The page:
The Winter’s Tale is a triumph of passion, elegance and wit. Director Rebecca Taichman has shown a terrific ability to handle emotional transitions with music and stage choreography. This is a play of bold contests of forces and finally an array of joy. And it even has a bear in it!
The story, in brief: Leontes, King of Sicilia (Mark Harelik) accuses his Queen Hermione (Hannah Yelland) of adultery with his (ex) best friend Polixenes, King of Bohemia (Sean Arbuckle.) At the opening she’s hosting Polixenes as a guest of the Royal Court, at her husband’s bidding. Leontes suddenly becomes enraged with jealousy and says the child she is carrying is not his, she’s an adulteress, and is to be put in prison. A plot to kill Polixenes is spoiled and he escapes; the Queen births a baby girl in prison and Leontes, still crazed, insists the child be left abandoned to die in the land of Bohemia. Prince Mamillius (Heather Wood) dies of grief at his mother’s plight and the beautiful Hermione dies as well. Although The King pledges to pay for his sins with daily penance, he has lost the family he loved.
There’s a beautiful scene where director Taichman salts the stage with light and the ghost Hermione walks across in a procession of loss with the dead Prince carrying her gown’s train across the width of the stage. Upon this, the baby’s basket is placed. These moments are mosaics of light and stilled action.
The story is not complex and the wordplay and verbal effects are never lost on the audience. The actors liberate the language of Shakespeare and we cannot ask for more. In The Winter’s Tale there is comedy enough, and an ending where the infant girl, Perdita, now grown, is restored to her father’s court with her love, the son of ex enemy Polixenes.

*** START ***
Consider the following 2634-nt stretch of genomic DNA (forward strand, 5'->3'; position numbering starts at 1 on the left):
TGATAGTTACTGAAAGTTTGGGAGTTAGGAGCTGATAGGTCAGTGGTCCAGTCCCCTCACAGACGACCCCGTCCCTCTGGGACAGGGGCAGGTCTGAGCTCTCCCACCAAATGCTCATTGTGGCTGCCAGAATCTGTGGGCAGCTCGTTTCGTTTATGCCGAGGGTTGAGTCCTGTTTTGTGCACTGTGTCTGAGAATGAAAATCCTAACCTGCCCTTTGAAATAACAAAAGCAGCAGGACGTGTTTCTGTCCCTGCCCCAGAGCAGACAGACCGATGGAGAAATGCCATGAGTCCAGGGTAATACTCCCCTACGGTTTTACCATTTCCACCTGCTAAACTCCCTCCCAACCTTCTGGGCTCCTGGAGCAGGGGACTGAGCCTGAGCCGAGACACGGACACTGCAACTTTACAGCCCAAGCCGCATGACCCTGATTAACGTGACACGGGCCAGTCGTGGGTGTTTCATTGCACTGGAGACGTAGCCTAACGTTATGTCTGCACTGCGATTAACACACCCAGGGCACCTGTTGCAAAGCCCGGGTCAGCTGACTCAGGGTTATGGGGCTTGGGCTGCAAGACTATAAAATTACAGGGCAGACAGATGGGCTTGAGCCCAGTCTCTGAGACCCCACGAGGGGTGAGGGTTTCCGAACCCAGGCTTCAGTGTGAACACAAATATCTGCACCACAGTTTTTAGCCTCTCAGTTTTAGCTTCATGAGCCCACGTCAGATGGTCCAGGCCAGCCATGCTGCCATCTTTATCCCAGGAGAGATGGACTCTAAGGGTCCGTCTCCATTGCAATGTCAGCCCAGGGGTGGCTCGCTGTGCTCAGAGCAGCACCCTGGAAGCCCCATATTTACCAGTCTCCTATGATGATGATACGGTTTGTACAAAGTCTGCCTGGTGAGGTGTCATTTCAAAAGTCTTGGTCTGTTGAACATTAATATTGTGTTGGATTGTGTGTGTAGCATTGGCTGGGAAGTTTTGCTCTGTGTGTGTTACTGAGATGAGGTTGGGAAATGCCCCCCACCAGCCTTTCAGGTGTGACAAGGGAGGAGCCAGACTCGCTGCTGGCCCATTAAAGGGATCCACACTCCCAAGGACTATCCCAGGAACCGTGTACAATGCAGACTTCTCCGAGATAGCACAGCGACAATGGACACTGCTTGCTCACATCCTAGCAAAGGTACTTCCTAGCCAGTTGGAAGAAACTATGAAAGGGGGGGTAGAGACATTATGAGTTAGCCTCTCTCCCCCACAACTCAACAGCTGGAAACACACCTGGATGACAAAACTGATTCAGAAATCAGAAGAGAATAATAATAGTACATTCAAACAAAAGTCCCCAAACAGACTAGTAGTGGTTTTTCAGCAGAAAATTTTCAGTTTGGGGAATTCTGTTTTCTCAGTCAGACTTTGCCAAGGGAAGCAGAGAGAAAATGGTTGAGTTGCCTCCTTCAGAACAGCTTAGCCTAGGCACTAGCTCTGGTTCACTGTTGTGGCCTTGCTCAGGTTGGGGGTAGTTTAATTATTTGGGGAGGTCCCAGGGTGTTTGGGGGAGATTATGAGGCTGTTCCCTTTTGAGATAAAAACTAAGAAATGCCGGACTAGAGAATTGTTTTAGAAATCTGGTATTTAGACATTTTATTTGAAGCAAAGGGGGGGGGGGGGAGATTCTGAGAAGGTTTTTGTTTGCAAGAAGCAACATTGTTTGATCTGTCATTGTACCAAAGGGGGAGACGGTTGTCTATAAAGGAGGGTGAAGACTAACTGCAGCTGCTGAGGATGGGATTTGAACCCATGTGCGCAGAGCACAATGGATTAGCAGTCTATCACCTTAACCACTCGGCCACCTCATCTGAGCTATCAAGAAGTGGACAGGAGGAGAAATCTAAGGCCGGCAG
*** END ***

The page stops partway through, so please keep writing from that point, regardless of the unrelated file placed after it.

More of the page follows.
And what of the bear? When the child is left to die, abandoned in Bohemia, the bear appears at first full force and scary, but loping off then like a Sesame Street bear. This is also a trademark of this Director’s play which depends on opposites for its best action.
I called a director friend, and reported about the Bear’s antics. He said “But how were the humans?” I said I believe I’ve never seen a better actor than Mark Harelik as he portrays “Leontes.” Rebecca Taichman has her actors double, and Heather Wood (Prince Mamillius) becomes the grown infant, Perdita, with beauty and grace. The actors are everyone excellent; and we are always happy when the strong Nancy Robinette takes the stage (Paulina/ drunken Shepherdess.)
Shakespeare gives us feelings bigger than we are. That’s why we keep going back to remind ourselves how human we really are. This is a story of a tyrant who becomes penitent for his sick reasonless jealousy. It’s a story of primal feelings, and the greatest gift of all—the ability to have another chance, and to transcend them.
Photos by T. Charles Erickson
“The Winter’s Tale” runs at the Shakespeare Theatre Company, Lansburgh Theatre, 450 7th St., NW in Washington, through June 23. Tickets: 202-547-1122.
Grace Cavalieri produces ”The Poet and the Poem from the Library of Congress” for public radio.